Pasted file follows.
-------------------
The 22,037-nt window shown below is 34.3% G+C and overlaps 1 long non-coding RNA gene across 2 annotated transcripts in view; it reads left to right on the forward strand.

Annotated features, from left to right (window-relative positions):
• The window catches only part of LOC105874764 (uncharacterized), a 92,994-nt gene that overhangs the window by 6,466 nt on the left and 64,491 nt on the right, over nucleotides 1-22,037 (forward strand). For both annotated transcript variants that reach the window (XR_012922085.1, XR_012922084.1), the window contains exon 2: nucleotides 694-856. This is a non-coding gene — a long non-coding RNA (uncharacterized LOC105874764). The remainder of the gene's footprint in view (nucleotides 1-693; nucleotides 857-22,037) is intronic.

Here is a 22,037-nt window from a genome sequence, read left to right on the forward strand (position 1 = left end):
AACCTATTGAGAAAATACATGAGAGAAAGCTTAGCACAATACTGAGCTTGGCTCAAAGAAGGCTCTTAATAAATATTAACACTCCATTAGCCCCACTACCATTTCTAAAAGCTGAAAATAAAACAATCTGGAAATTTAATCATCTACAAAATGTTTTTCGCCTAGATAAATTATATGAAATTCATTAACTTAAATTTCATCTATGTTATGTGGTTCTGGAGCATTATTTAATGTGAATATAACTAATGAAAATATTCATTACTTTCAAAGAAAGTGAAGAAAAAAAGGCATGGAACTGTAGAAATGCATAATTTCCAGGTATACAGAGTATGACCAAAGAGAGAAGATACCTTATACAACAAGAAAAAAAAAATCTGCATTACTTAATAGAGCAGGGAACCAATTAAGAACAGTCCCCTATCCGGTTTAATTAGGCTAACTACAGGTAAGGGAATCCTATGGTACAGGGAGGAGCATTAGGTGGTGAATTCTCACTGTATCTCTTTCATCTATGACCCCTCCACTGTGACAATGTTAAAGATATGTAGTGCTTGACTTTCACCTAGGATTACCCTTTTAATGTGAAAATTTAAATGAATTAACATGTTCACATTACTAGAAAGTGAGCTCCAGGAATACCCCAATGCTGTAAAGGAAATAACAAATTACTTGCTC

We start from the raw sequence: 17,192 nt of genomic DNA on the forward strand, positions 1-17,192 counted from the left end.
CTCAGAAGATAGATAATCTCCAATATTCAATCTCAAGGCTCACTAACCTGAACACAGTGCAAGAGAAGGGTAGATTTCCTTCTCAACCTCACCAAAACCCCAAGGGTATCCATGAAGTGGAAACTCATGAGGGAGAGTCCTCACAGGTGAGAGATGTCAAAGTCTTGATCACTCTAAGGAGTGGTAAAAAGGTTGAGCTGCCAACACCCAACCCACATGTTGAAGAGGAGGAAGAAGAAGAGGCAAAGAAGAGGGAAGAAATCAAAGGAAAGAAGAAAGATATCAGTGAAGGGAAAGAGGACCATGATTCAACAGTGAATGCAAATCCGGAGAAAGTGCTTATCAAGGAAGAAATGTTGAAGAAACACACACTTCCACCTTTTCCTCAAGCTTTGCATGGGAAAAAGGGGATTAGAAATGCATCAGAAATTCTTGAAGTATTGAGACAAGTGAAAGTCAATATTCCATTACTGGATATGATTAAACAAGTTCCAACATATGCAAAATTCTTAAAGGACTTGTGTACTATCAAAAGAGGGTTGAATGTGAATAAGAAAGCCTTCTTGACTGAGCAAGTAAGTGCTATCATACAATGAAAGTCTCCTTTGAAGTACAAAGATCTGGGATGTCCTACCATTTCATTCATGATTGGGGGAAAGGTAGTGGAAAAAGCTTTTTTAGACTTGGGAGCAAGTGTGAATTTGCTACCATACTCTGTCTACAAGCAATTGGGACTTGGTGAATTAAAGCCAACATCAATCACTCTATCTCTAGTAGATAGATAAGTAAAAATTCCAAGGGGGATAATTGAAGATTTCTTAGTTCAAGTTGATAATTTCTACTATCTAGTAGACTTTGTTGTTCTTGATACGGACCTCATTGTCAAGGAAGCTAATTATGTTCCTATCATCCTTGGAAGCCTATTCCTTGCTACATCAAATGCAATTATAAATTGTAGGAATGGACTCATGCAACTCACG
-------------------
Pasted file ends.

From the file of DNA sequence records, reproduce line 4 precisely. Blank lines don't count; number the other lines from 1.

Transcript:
Here is a 22,037-nt window from a genome sequence, read left to right on the forward strand (position 1 = left end):